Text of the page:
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Java value types Vs .NET

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  • User profile image
    vesuvius

    I seem to recall an interview in the past that stated that everything in Java is a reference type, and the leap that the .NET (VM) made was in having both value and reference types, hence is faster than Java.

    Nevertherless, I happen to have regurgitated this phrase in a conversation, and found that the internet appears to be against me, but I am sure that there is something about Java being a pretty much 100% OO language because of this. Am I wrong?

     

  • User profile image
    Bass

    In Java all the primitives are value types (int, float, double, boolean, etc.)

  • User profile image
    exoteric

    Incorrect Vesuvius. Last time I looked at Java it also didn't have the nice transparent boxing and unboxing of value types that C# has. Also, maybe Bass can clear up whether Java generics supports value types, e.g. List<int> as you can do with .NET and without using a boxed representation underneath and whether it even supports generics at the bytecode and run-time level (i.e. without type erasure).

  • User profile image
    Bass

    No Java generics do not support value types. However Java does autoboxing and unboxing. So you can do stuff like:


    List<Double> nums = new ArrayList<Double>();
    ...
    
    for (double num : nums) {
    
    ...
    
    }


  • User profile image
    Sven Groot

    I don't think that in Java you can make your own value types (struct). Also in .Net there is no difference between int and Int32; they're just aliases, whereas in Java there is a difference between int and Integer (the first is a value type, the second a boxed representation of the same). Also, functions like toString() can only be called on the boxed representation.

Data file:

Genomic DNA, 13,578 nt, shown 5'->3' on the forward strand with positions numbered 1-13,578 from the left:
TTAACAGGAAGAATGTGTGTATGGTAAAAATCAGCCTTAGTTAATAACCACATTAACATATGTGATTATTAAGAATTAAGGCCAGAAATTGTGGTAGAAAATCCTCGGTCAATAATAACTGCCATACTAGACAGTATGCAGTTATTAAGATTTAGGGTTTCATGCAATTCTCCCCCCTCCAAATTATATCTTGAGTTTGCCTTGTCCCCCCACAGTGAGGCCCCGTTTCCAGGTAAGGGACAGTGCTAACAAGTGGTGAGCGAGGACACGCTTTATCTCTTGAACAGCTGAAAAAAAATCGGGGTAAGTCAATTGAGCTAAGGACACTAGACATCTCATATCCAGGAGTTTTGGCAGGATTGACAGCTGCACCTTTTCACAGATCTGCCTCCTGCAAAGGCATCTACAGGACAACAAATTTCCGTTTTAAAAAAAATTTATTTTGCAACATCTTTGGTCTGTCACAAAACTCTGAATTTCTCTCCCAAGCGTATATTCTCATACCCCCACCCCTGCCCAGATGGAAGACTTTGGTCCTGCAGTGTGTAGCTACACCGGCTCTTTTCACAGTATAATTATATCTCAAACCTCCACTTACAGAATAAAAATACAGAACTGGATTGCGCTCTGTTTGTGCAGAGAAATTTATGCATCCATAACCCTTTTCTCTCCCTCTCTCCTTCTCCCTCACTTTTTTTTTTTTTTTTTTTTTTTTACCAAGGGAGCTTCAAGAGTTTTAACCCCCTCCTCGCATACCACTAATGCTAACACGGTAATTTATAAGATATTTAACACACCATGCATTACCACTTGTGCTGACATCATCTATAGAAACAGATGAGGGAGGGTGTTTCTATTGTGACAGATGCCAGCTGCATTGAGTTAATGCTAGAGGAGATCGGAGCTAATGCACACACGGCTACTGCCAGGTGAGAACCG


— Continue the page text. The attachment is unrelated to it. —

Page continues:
• User profile image
    vesuvius

    @Sven Groot: That sinking feeling of eating humble pie, but, the inability to create your own value types perhaps could have been my misinterpretation.

  • User profile image
    magicalclick

    One thing I hate about Java is you cannot method(ref int) which is extrememly horrible when I really need ref parameter. And yes, int is value type and if you want to update the value, you need ref. But, cursed Java cannot do it.

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  • User profile image
    Bass

    @magicalclick:

    What is wrong with something like this? Integer is a ref type.

    private void foo(Integer i) {
      i = 6;
    }

  • User profile image
    Bass

    @Sven

    There is no "toString", but there is String.valueOf(prim) where prim is a value type, so you don't have to "new" anything to convert a primative to a string. It is possible that this ends up creating an object and calling toString in most Java implementions internally.

  • User profile image
    BitFlipper

    Isn't there also some issues with reflection in Java wrt value types? Maybe I'm wrong but I remember hearing something like that a long time ago. Or maybe it was just that reflection in Java wasn't as complete as it is in .Net.

  • User profile image
    Bass

    @BitFlipper: